# What should be the sign of greek letter $\rho$?

I'm reading the book Risk Management and Shareholders Value in Banking by Resti & Sironi. I quote a paragraph from the book (Chapter 5, appendix):

The derivative of an option’s value with respect to the interest rate is the rho ($\rho$) coefficient. From a logical point of view, the relation between these two quantities is dual. On the one hand, a higher interest rate decreases the present value of the option’s expected final value (payoff at maturity): this means that a higher interest rate has a negative effect on the value of any option. On the other hand, a higher interest rate implies a higher forward price of the underlying asset, so a higher value for call options and a lower value for put options. The two effects therefore act in the same direction in the case of put options (making the total effect negative), while they act in a conflicting way in the case of call options, for which, in any case, the first effect usually predominates. So, in brief:
$$\rho_{c}=XTe^{-iT}N(d_2)<0$$ $$\rho_{p}=XTe^{-iT}N(d_2)<0$$.

I think the formulae are wrong. They should be:

$$\rho_{c}=XTe^{-iT}N(d_2)>0$$

$$\rho_{p}=-XTe^{-iT}N(-d_2)<0$$

Furthermore, even the explanation they give for the sign of $\rho_c$ is wrong: they say the negative effect predominates, which is not true.

I would like to know if the formulae and the signs are correct, and I would also like to have more detail on the statement "a higher interest rate implies a higher forward price of the underlying asset". I don't understand how this comes into play.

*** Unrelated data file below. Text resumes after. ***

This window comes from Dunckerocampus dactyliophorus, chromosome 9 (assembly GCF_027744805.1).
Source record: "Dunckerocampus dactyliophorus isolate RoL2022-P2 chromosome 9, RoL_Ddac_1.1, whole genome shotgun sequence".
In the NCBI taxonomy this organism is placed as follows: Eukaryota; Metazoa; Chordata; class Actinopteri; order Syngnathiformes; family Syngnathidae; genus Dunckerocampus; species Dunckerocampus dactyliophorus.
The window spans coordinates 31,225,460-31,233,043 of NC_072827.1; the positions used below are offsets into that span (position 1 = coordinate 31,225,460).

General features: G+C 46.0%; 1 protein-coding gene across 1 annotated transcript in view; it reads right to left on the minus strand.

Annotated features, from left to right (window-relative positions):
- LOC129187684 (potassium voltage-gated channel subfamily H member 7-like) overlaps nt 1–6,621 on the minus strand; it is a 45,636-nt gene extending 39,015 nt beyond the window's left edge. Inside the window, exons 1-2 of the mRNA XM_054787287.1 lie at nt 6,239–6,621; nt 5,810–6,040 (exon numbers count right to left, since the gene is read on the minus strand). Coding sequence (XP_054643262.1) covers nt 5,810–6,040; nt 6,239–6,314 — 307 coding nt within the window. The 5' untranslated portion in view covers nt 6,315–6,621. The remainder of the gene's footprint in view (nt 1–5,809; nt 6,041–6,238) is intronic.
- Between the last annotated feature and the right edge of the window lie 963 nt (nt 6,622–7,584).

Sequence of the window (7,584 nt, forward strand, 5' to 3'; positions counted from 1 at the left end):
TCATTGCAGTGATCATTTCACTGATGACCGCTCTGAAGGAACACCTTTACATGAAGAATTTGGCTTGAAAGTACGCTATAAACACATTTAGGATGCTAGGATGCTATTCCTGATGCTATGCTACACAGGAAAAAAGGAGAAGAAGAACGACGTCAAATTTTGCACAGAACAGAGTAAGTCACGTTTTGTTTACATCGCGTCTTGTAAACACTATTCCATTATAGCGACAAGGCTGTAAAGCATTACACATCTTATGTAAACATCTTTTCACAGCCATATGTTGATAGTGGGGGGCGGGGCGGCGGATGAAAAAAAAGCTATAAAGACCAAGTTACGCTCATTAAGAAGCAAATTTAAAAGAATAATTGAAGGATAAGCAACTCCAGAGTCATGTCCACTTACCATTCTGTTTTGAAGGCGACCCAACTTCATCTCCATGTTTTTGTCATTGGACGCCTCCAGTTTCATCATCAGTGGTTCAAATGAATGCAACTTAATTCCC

## 1 Answer

Yes, you are right. It appears to be a trivial typographical error in the book. I checked the formulas on Wikipedia https://en.wikipedia.org/wiki/Greeks_%28finance%29 and they agree with yours. The signs are obvious also since N(.) is between 0 and 1, i.e. non-negative.

Now, about the reasoning starting with "from a logical point of view". Are you familiar with the binomial model? Imagine running it twice, once with a low interest rate, once with a high one (all other things the same). In the model the stock price grows at the rate r. So in the high interest rate case $S_T$ (what he calls the forward price of the stock) will have a higher expected value, which will increase $E(S_T-K)^+$ and decrease $E(K-S_T)^+$. But then we have to discount these two values to the present to find the call value and the put value, and with high interest rate that lowers both values. So for calls the total effect seems ambiguous, for puts there is an overall decrease in value (negative $\rho_P$).

• Thanks. Any insight on the second part of my question, i.e. "a higher interest rate implies a higher forward price of the underlying asset"? – Egodym Nov 9 '15 at 19:50
• I added something. – noob2 Nov 9 '15 at 22:19